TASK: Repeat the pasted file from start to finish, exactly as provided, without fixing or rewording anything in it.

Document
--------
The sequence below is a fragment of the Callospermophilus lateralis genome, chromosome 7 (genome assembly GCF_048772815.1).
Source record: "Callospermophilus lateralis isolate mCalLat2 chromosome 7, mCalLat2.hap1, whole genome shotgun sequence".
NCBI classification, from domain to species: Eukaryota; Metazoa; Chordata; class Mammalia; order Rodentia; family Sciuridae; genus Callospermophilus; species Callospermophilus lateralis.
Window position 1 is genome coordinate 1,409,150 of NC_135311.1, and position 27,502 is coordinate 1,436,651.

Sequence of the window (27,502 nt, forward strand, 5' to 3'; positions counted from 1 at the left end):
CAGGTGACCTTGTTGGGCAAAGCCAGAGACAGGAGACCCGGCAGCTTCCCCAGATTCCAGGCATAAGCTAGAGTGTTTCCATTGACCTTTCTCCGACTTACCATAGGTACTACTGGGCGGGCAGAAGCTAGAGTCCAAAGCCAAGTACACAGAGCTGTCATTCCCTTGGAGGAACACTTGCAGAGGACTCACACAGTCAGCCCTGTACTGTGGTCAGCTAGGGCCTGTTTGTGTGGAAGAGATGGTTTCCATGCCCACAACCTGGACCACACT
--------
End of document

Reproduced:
The sequence below is a fragment of the Callospermophilus lateralis genome, chromosome 7 (genome assembly GCF_048772815.1).
Source record: "Callospermophilus lateralis isolate mCalLat2 chromosome 7, mCalLat2.hap1, whole genome shotgun sequence".
NCBI classification, from domain to species: Eukaryota; Metazoa; Chordata; class Mammalia; order Rodentia; family Sciuridae; genus Callospermophilus; species Callospermophilus lateralis.
Window position 1 is genome coordinate 1,409,150 of NC_135311.1, and position 27,502 is coordinate 1,436,651.

Sequence of the window (27,502 nt, forward strand, 5' to 3'; positions counted from 1 at the left end):
CAGGTGACCTTGTTGGGCAAAGCCAGAGACAGGAGACCCGGCAGCTTCCCCAGATTCCAGGCATAAGCTAGAGTGTTTCCATTGACCTTTCTCCGACTTACCATAGGTACTACTGGGCGGGCAGAAGCTAGAGTCCAAAGCCAAGTACACAGAGCTGTCATTCCCTTGGAGGAACACTTGCAGAGGACTCACACAGTCAGCCCTGTACTGTGGTCAGCTAGGGCCTGTTTGTGTGGAAGAGATGGTTTCCATGCCCACAACCTGGACCACACT